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RP1

Opinions on Wooden Superstructure

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Hi lovely boat people!

 

I’m new to boating (I’ve been to only a handful of boats), and I could really use some advice:
 

https://m.apolloduck.com/boat/simolda-36-cruiser-stern/638492
 

Is this a reasonable price for this boat? Could I replace the wooden superstructure myself, or how much would it cost to replace?

 

Thank you in advance!

 

Riana

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Its very old, ex hire from Simolda so its probably been up and down the shallow Llangollen  canal most of its life. thin hull @5mm, any parts under 4mm would mean no comprehensive insurance.

Rather than replace the cabin, consider having a steel skin put over the top and retain all the interior. May be more cost effective. Timber top boats are now hard to sell.  They tend to be money pits. The back end looks to be a complete mess.

Engine condition? 2 cylinder water cooled Listers are not common.

 

I would think £6500 would be the maximum subject to a good survey result. London prices are way over what the rest of the country pay.

TD'

Edited by Tracy D'arth

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25 minutes ago, RP1 said:

Hi lovely boat people!

 

I’m new to boating (I’ve been to only a handful of boats), and I could really use some advice:
 

https://m.apolloduck.com/boat/simolda-36-cruiser-stern/638492
 

Is this a reasonable price for this boat? Could I replace the wooden superstructure myself, or how much would it cost to replace?

 

Thank you in advance!

 

Riana

IMHO DON'T buy in London you will pay a premium and you won't get a boat that's been boating which is what you want - what is your max budget - then we can give you better advice - again IMHO this one is a walk away

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24 minutes ago, RP1 said:

Thank you both for the great advice! £15k is my maximum budget.

 

 

It may not be what you want to hear, but with a £15k budget for a Steel narrowboat you will be buying something that probably needs as much again spending in the first couple of years.

For that sort of price you will get a 'good' Fibreglass boat.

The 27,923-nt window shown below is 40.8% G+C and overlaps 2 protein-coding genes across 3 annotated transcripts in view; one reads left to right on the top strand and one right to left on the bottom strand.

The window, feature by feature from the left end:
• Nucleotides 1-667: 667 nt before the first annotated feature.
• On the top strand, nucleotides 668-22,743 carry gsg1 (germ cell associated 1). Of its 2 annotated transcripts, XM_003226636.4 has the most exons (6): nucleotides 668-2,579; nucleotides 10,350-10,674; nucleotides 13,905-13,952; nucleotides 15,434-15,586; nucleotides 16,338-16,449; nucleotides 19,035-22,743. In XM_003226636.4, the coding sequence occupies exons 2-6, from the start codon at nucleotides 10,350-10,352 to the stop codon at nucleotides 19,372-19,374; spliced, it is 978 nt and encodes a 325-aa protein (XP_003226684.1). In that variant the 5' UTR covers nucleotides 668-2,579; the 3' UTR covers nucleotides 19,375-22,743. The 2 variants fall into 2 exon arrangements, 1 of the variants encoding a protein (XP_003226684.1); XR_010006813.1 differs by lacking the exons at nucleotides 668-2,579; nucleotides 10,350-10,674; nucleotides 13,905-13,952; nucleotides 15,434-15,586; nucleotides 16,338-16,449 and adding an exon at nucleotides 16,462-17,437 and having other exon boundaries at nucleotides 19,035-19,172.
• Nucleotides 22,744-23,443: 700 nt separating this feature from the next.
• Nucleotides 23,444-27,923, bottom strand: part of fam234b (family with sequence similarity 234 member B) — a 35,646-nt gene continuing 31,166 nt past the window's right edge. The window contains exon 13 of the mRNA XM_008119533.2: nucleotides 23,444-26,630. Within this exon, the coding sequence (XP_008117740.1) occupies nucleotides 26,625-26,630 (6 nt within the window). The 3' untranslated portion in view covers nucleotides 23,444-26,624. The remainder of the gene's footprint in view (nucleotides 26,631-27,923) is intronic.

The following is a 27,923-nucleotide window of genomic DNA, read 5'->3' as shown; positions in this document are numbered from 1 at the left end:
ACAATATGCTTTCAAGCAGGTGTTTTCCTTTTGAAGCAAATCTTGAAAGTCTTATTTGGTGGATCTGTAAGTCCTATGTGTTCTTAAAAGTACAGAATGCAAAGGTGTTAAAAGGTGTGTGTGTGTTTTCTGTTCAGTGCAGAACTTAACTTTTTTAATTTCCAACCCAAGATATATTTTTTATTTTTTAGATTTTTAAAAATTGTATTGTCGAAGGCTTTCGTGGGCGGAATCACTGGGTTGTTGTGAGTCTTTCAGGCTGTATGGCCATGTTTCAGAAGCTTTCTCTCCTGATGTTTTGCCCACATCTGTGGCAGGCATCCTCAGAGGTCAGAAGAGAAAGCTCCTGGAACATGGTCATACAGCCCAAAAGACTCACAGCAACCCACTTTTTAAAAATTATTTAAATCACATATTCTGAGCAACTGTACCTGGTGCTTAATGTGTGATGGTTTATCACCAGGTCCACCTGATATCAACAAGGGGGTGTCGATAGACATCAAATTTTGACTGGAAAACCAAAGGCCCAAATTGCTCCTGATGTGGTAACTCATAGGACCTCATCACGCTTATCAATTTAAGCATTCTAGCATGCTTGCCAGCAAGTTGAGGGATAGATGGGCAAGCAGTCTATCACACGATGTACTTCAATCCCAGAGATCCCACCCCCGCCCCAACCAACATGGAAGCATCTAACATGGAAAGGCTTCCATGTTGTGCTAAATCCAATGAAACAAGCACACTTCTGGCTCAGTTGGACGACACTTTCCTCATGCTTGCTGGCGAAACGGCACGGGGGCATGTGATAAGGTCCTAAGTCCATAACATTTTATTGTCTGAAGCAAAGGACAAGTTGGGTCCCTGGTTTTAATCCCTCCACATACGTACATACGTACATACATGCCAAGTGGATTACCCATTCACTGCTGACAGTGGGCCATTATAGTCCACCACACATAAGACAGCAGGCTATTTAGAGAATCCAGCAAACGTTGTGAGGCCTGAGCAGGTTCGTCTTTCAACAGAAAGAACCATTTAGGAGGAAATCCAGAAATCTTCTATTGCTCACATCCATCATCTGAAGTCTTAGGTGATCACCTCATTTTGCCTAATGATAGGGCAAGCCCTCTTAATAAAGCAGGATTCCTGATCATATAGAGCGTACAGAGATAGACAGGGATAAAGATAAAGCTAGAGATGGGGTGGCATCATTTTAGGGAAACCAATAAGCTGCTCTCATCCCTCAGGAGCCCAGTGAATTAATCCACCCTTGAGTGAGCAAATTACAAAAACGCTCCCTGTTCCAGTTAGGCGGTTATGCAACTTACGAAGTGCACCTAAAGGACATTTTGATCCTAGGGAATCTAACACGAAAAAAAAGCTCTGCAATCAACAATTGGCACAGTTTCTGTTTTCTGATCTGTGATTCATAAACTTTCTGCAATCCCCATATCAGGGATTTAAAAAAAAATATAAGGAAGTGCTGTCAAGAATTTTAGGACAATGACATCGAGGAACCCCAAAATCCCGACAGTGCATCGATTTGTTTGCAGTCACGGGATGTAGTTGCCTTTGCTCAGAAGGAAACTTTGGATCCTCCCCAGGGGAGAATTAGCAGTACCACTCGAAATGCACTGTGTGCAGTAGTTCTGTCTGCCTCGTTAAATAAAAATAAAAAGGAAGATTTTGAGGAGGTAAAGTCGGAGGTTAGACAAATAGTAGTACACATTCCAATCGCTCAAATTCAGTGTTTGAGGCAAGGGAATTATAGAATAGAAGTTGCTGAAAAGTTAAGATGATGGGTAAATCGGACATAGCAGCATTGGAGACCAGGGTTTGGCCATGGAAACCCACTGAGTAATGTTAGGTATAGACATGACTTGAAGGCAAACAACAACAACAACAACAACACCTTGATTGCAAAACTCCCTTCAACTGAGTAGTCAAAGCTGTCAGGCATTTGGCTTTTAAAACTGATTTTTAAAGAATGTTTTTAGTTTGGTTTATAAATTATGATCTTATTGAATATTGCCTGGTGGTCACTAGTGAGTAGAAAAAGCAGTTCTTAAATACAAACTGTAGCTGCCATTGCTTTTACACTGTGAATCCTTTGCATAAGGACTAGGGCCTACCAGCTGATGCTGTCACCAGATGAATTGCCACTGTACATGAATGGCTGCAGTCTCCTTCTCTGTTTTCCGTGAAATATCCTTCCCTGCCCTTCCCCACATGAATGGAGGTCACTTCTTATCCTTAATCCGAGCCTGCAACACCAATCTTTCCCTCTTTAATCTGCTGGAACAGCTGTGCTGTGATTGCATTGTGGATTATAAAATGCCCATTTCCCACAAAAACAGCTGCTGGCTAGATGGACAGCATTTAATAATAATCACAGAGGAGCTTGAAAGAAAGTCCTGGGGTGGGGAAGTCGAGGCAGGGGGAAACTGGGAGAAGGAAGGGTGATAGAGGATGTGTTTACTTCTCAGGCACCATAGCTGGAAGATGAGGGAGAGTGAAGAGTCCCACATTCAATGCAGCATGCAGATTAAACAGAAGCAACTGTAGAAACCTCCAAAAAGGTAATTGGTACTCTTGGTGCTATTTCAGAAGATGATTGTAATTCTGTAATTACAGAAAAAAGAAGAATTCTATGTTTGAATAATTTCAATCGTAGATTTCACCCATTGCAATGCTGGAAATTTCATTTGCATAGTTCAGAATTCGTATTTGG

What are your intentions

Is it for a liveaboard, or just weekend use ?

Do you plan to buy a mooring or just Continuously cruise ?

 

You really need different things depending on planned usage.

 

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I think I would avoid this. Hard to tell the condition from pictures but it was a pretty basic boat back in the 1970's. Advertiser says the hull is in good condition but that is unlikely to be true. The top seems to be not very good and if you took the top off there really would not be much left.  I would not pay more than a few thousand for it. In fact I really would not want it at all. I can usually see some potential in most boats but I can't see much in this. Sorry.

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The actual cabin is very short - maybe 20 ft or so? Quite a small space even for one person. It's not clear what's under the tarp at the stern. The centre steering is perhaps a bit unconventional (but not unheard of), I'd want someone experienced to check the arrangement as problems could be expensive. MIght be OK but the price asked seems a bit generous.

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At that age,the steel remaining on the hull may be rather thin.

Wood tops either leak now or are going to leak shortly making the inside damp and musty.Its unpleasant getting into a damp bed.A wood top needs constant attention to keep it almost watertight,that's why wood top boats are cheap.

Don't think this one is cheap though.

For 15K I think you could get a very good GRP boat.Have a look at Highbridge Crusader,Norman 24,Viking,and Atlanta.